GriffenP.b4 | Jan 21, 2016 |
The alternate ending to Hatchet, but there’s not much different about this book than the original. Brian is still in the wild when the seasons change, but hunting and living in the winter doesn’t seem to cause him much problem. Even a bear attack barely harms him. The book is very long for the little amount of story it delivers, and the deus ex machina ending was a letdown. I knew it wasn’t possible for Brian to die in the wild, since there are more books coming after this one, but it REALLY would have made the book a lot better. I don’t recommend this at all. ( )
  howifeelaboutbooks | Nov 4, 2015 |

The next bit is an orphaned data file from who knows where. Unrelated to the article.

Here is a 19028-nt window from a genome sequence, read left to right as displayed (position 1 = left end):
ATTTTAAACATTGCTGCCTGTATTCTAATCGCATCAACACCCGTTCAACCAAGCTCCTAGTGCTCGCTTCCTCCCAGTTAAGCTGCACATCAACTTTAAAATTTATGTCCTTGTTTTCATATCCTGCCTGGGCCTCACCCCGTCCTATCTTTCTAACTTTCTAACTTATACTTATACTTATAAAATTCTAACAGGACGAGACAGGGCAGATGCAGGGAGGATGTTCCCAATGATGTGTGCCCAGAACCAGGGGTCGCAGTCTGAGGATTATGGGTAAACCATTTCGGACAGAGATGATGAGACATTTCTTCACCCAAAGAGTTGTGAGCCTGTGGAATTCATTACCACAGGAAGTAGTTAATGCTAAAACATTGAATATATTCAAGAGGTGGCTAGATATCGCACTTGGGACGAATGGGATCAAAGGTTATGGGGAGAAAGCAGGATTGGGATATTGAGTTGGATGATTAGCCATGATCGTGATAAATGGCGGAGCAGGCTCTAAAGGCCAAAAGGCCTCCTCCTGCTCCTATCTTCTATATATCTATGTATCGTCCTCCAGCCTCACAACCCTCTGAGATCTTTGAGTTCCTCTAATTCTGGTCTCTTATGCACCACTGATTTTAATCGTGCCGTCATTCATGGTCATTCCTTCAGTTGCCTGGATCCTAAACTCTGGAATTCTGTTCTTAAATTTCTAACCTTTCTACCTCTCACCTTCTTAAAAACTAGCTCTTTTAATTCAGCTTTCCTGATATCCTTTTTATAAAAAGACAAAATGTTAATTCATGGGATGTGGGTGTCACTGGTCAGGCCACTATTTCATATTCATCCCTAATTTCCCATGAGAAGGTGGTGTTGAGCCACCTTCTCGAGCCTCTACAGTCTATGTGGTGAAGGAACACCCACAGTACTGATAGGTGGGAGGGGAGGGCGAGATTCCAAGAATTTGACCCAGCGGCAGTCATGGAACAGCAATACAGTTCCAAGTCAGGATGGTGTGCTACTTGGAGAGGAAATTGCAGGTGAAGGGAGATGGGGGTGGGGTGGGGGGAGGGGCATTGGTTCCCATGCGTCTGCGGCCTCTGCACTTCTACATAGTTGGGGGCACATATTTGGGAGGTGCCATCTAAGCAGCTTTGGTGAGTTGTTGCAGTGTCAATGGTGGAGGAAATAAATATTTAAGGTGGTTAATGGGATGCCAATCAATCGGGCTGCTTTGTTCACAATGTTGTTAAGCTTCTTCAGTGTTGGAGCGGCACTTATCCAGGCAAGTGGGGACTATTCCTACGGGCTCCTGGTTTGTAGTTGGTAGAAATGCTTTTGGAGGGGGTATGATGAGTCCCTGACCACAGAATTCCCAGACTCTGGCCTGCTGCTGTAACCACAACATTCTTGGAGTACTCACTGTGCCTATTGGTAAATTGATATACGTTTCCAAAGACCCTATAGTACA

This book tells what would happen if Brian was never rescued by the plane from " The Hatchet'. Winter is coming, and Brian is severely unprepared. With the food from the plane gone, Brian realises that he must prepare for the harsh cold of the Canadian winter or else he won't survive. As Brian is hunting, he discovers a doe's corpse. The doe's lower half was ripped and tour by, what he assumed to be wolves, but the chest and head of the doe remand basically untouched. When Brian skinned it he found that, unlike rabbits skin, it stuck to the doe's flesh instead of falling right off. After finally skiing the deer, a skunk threatened to spray him until Brian threw her a piece of meat. This would cause the skunk to make this threat into a habit. When Brian finally cooked and tasted the meat, he realised that the doe's meat was much better than rabbit or bird meat. It made Brian remember how much he missed food like turkey, mashed potatoes, etc. When Brian went on his next hunt, he found a moose wandering around. As he expertly made his way to the moose he slowly pulled back his arrow, and shot the moose. The moose charged at Brian while Brian tried to reach for his lance. Just as his hand gripped the lance, the moose collided with him, knocking him out cold. When he woke up, he dragged the 500-700 pound moose to his shelter. As the days roll by, Brian decides to have a thanksgiving dinner since he believed that it was pretty close to the actual date. Brian wanted to cook some moose, but he also wanted some kind of sauce. So he went to find the berries he used to collect and eat. As Brian pick a handful, a bear attacked him. As Brian laid there staring at the face of the bear, he was convinced that he would die there. As he waited for the bear to kill him, a horrible stench filled the air. He then realised that his skunk friend had come to the rescue. Finally, Brian goes out hunting when he heard sounds that sounded suspiciously like gun shots. As he walks closer and closer to the source of the sounds, he discovers a man who claims that he had know that Brian was there for over three weeks. The reason the man didn't inform Brian that he was there was because the man didn't want to disturb him. The man offers to let Brian stay with him until a plane comes and picks them up. Brian, who is to shock to speak, decides to stay with the man.